Oslo is a wasteland for noise rock. Sure there are good bands here, but they ain’t from Oslo originally. Thank God we have Stavanger; the home of Noxagt, Ultralyd and a huge range of noise and freejazz musicians that have had a major impact on the noise and jazz scene in Norway for over a decade.
Anders Hana, mostly known as a veteran of Noxagt, Ultralyd and Moha!, has quietly (or not so quietly) built a nice repertoire of releases over the last 10 years or so. Dead Clubbing, released on Kjetil Brandsdal’s (Noxagt) small but superb label Dridmachine in 2011, feature more examples of Hana’s talent and versatility. Possibly more comfortable as a solo artist; he completes everything here himself: guitar, drums, and saxophone.
The 6 track one sided LP is a hypnotic mindfuck. As mindbending as the cover art, the record also runs from inside to outside!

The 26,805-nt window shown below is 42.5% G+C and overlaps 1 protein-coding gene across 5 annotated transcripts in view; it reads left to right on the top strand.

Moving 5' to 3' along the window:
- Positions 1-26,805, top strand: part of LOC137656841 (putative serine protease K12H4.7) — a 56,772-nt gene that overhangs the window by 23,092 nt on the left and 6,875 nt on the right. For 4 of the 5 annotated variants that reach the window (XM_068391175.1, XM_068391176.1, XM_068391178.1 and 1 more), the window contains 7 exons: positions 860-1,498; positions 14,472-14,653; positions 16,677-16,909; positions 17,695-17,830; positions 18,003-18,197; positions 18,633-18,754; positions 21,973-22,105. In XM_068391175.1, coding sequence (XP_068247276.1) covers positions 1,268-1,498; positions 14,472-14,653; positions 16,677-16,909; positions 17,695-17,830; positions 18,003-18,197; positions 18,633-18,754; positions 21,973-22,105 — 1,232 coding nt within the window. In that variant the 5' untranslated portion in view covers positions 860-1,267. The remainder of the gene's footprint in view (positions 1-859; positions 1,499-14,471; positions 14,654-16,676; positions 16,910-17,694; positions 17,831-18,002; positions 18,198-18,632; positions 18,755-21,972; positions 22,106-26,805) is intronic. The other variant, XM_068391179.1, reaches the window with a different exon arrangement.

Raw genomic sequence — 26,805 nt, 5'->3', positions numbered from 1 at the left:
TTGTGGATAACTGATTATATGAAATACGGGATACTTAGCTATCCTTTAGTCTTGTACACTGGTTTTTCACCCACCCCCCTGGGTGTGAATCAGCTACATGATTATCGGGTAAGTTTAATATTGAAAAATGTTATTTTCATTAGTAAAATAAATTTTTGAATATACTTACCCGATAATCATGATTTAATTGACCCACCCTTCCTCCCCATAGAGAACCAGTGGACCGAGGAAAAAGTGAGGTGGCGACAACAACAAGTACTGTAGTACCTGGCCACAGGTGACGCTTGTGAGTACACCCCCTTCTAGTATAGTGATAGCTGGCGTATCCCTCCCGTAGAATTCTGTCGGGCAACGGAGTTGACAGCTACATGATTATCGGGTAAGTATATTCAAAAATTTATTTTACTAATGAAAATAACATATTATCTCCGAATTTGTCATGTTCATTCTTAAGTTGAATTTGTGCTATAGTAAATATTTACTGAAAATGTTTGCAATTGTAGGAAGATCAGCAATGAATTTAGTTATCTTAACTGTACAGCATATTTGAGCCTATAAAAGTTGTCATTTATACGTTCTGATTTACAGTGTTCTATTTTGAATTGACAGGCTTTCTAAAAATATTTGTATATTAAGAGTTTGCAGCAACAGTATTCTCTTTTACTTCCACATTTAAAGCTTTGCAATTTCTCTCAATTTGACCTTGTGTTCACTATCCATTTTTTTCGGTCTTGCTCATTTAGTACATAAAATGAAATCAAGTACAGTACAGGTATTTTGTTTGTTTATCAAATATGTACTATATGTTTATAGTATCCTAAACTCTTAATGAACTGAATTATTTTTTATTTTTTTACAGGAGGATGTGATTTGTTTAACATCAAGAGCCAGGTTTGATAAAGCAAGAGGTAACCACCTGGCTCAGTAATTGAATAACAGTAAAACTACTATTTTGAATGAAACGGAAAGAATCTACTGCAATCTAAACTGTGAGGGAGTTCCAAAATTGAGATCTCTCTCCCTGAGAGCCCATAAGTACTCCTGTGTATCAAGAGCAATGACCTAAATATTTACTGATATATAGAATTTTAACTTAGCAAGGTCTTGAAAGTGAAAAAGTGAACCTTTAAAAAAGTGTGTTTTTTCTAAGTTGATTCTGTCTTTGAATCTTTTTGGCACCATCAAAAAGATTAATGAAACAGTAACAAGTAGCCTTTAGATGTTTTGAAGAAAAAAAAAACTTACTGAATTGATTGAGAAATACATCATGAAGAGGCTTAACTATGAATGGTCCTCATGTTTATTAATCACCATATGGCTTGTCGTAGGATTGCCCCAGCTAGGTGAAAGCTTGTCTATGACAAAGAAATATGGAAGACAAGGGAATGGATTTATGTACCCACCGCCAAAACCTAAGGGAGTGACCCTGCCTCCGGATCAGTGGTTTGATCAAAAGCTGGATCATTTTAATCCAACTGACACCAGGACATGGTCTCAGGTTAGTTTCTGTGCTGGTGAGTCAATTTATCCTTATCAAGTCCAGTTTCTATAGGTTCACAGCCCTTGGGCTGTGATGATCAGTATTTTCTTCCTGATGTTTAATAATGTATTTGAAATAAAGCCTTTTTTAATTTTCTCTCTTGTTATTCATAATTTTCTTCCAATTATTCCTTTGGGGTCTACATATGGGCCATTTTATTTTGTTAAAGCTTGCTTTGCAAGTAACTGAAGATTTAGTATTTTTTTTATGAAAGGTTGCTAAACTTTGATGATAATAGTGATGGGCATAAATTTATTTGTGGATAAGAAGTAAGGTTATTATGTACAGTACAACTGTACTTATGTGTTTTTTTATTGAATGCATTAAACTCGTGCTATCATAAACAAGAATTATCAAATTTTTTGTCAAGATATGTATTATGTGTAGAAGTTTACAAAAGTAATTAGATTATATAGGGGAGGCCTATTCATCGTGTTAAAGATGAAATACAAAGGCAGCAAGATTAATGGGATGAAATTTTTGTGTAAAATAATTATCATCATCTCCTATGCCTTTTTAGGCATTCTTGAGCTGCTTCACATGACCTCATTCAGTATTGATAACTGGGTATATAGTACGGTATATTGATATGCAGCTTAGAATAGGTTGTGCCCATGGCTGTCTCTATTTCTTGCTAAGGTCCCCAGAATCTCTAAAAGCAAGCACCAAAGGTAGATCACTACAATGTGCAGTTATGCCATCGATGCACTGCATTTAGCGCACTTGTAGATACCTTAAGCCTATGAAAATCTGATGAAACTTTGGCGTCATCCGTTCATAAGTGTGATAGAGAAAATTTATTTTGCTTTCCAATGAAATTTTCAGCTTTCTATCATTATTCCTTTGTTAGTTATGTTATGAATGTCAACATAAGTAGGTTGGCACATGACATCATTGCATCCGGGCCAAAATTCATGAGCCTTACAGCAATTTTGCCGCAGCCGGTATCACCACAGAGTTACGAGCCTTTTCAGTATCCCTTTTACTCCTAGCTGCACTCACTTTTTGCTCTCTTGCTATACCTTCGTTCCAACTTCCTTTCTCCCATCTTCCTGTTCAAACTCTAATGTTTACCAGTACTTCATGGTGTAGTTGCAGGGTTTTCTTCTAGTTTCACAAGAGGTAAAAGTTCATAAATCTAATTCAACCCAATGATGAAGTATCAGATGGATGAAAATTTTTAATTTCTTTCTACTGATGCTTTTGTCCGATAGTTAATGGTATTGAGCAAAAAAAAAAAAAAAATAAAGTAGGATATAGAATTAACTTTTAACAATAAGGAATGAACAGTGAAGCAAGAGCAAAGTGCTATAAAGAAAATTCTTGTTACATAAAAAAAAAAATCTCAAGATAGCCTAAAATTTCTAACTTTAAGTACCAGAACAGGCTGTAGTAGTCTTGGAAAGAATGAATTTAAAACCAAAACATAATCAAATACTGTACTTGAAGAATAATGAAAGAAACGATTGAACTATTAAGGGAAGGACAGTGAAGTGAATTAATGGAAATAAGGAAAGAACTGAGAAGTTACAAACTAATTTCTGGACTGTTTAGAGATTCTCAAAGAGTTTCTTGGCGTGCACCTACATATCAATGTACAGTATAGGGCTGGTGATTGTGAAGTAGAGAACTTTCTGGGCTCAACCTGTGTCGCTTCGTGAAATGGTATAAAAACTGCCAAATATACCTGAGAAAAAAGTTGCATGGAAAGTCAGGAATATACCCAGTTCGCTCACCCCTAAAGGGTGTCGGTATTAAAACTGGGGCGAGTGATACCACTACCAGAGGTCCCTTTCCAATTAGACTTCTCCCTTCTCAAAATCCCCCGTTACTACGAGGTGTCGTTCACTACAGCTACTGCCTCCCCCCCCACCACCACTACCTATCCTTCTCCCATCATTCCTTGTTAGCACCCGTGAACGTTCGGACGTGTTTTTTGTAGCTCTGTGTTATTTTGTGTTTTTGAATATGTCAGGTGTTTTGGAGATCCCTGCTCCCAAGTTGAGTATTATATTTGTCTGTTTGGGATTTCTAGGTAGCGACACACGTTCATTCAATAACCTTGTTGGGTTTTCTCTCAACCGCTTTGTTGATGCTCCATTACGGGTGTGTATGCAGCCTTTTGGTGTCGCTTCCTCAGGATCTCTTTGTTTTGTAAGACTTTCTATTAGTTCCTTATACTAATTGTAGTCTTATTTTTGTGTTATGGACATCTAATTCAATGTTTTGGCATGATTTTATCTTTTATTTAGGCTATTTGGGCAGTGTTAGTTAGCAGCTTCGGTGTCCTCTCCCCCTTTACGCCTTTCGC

And as intense on stage as anyone on the Norwegian circuit, Anders Hana delivers dark, non-forgiving–, noise. Prog, avant rock, kraut, and jazz can all be heard on this record. Hana refuses categorization as a rock guitarist, floating within many genres of music; sometimes all within one song.
The hauting “Iskoras” starts the mental pounding off followed by the jazzy and bass-heavy “Viglen”. “Haldi”, the most massive and noisy song on the record is followed by “Kunna” which could be the soundtrack to a dark film noir chase scene. “Kebnekaise” sounds like The Melvins in a psychedelic jam session. The last track, “Kvænan” is just guitar and symbols; coming off as an upbeat dance number compared to the rest of the songs.
Imagine a slower Lighting Bolt playing freejazz/noise with a bit of saxophone mixed with the prog of Italian Zu or the sound of The Melvins at their most experimental. There are definite influences of Hana’s earlier work in Noxagt and Ultralyd aswell, but it does not seem rehashed at any point. Dead Clubbing is not easy listening and does get a bit repetitive in its soundscapes. You need to be in the right mindset to be able to fully comprehend/enjoy this record. It’s clubmusic for noise-heads.
Listen to “Iskoras” from Dead Clubbing: